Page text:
Mary ordering the new sales clerk to be sure to take that lunch break.

Mr. Merrick really likes Miss Elizabeth.

Mr. Merrick really likes Miss Elizabeth.

Merrick, as Higgins, discovers that O'Brien made that effigy!

Merrick, as Higgins, discovers that O’Brien made that effigy!

Mr. Merrick, as Higgin's finds out Mary loves O'Brien, at a Coney Island outing.

Mr. Merrick, as Higgin’s,  finds out Mary loves O’Brien, at a Coney Island outing.

 

 

 

My Classic Movie Pick: Bachelor Mother

For a light-hearted romance comedy, one couldn’t pick a better  movie than 1939’s Bachelor Mother, which stars Ginger Rogers, David Niven, and Charles Coburn.  The true subject matter, that of an abandoned baby, is a serious one but deftly handled in this film.  Bachelor Mother Rogers portrays Polly Parrish, a hard-working and clever shopgirl for the John B. Merlin and Son Department store in NYC.  The need for employees is great as the Christmas shopping season is right at hand, yet Polly has just learned that her position will be cut once the holiday is past.  On her lunch break, she sees an abandoned baby placed on the steps of an orphanage and she rushes to stop the baby as it is about to roll down the steps and land in the street.  At that moment, a worker at the orphanage opens the front door, and seeing Polly with the baby, assumes that  she is the mother.  Polly protests that she is not the mother and walks away after handing them the baby.  The workers decide to track down Polly and they find out she works at the department store.  While looking for her there, the “Son” in the store’s title, David Merlin(David Niven) is told about this unwed mother shopgirl and decides to find out how the store can help her out in her situation.  He arranges for Polly to keep her job.  Polly’s landlady gets involved when she offers to babysit the baby while Polly is at work, so being unable to convince anyone that she is not the baby’s mother, Polly decides to take the baby in and become his mother.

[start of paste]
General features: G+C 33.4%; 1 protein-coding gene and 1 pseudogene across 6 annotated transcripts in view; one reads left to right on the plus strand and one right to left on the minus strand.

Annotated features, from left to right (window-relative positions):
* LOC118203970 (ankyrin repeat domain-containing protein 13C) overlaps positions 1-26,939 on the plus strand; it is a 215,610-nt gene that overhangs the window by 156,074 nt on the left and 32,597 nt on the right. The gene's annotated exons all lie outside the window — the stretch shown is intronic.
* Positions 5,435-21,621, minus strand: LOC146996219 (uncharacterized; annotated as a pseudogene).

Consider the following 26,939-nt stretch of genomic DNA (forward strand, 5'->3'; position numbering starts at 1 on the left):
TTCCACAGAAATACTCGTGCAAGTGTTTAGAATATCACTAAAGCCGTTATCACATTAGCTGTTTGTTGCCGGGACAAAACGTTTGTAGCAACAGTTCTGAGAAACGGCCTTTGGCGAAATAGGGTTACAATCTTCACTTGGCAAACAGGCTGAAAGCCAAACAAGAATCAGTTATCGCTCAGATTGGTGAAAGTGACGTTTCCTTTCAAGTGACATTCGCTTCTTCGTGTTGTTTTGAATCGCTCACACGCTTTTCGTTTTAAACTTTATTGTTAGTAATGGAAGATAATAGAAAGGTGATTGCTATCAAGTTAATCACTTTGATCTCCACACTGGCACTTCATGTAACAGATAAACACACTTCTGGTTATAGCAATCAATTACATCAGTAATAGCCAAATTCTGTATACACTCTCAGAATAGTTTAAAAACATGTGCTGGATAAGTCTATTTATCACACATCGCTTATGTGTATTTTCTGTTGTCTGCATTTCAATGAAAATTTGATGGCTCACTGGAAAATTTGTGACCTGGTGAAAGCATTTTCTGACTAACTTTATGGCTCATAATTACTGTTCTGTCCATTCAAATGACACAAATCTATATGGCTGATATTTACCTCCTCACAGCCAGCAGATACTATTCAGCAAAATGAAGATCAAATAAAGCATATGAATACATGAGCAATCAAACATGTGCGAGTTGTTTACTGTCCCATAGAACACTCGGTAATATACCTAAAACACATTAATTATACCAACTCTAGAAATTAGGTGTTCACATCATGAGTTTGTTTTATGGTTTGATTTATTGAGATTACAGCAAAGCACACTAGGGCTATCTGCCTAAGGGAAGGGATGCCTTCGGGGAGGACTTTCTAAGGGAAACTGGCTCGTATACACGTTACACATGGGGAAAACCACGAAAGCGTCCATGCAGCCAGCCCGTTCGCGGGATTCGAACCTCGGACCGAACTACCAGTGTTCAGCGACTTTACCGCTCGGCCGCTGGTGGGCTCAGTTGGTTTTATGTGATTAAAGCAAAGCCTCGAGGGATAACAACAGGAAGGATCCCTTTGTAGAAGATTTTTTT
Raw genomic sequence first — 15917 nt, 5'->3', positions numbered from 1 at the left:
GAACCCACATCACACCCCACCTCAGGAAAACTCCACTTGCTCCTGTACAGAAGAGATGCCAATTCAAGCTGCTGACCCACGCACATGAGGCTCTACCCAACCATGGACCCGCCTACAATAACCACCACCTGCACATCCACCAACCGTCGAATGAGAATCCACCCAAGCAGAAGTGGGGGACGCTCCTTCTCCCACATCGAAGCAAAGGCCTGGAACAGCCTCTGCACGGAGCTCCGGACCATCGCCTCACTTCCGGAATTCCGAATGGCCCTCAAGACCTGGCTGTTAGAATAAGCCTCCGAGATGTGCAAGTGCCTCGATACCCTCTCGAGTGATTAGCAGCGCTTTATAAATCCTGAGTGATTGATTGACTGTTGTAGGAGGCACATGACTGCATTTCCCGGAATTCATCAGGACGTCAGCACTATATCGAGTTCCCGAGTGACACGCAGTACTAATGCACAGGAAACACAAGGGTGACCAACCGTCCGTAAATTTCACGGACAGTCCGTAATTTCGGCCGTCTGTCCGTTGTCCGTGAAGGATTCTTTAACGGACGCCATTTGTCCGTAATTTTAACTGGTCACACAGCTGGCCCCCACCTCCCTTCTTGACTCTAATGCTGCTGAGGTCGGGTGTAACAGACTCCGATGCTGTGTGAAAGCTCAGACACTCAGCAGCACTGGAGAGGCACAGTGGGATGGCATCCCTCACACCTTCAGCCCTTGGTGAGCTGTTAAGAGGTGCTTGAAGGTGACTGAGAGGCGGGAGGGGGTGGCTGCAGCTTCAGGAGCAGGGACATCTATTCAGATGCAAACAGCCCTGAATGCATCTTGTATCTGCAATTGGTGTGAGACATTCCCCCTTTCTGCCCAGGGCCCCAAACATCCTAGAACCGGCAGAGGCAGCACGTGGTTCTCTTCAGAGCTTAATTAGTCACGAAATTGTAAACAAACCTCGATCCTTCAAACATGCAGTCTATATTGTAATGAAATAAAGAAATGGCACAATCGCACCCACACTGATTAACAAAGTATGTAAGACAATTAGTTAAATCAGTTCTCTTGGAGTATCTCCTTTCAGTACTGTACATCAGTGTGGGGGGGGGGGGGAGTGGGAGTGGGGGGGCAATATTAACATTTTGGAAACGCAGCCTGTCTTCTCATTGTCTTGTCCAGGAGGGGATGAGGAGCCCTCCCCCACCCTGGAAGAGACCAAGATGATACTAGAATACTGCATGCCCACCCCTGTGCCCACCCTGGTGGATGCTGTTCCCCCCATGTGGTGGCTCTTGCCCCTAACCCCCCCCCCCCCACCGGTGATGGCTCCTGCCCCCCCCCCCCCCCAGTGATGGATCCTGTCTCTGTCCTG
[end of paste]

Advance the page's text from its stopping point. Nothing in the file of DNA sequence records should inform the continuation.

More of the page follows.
Polly learning to care for and love the baby.

Polly learning to care for and love the baby.

Polly denying that she is the mother.

Polly denying that she is the mother.

The comedic part of the film is that the store’s owner, J. B. Merlin(Charles Coburn), is tired of his playboy son’s ways and wants him to settle down and get married and provide him with some grandchildren.  David’s character undergoes the most change as we see him in the film’s beginning content with his playboy lifestyle until he meets the wise and pretty Polly.  It is fun to see the impact her character has on his and how this starts the wheels in turning him away from his carefree existance.  There are mistaken identities, a disgruntled stock clerk who wants to use Polly’s predicament in order to blackmail David Merlin and all of these shenanigans add up to a fun movie viewing experience.

J. B. hoping that this baby is really his grandson!

J. B. hoping that this baby is really his grandson!

David checking in on Polly and the baby.

David checking in on Polly and the baby.

Bachelor Mother was distributed by RKO Studios.  It cost the studio $500,000 to make the film and it earned almost $2,000,000 in box office profits.  Directed by Garson Kanin, screenplay by Norman Krasna, which actually came from a 1935 Austrian-Hungarian movie, The Little Mother, written by Felix Jackson.  Bachelor Mother is available via Amazon.com, there are several scenes including a fine summing up of the movie’s plot by a fan on Youtube, and on Saturday, August 24th, Turner Classic Movies will air it at 4:30 pm(ET)/3:30 pm(CT).

A second Bachelor Mother publicity still.

A second Bachelor Mother publicity still.

Publicity still for Bachelor Mother

Publicity still for Bachelor Mother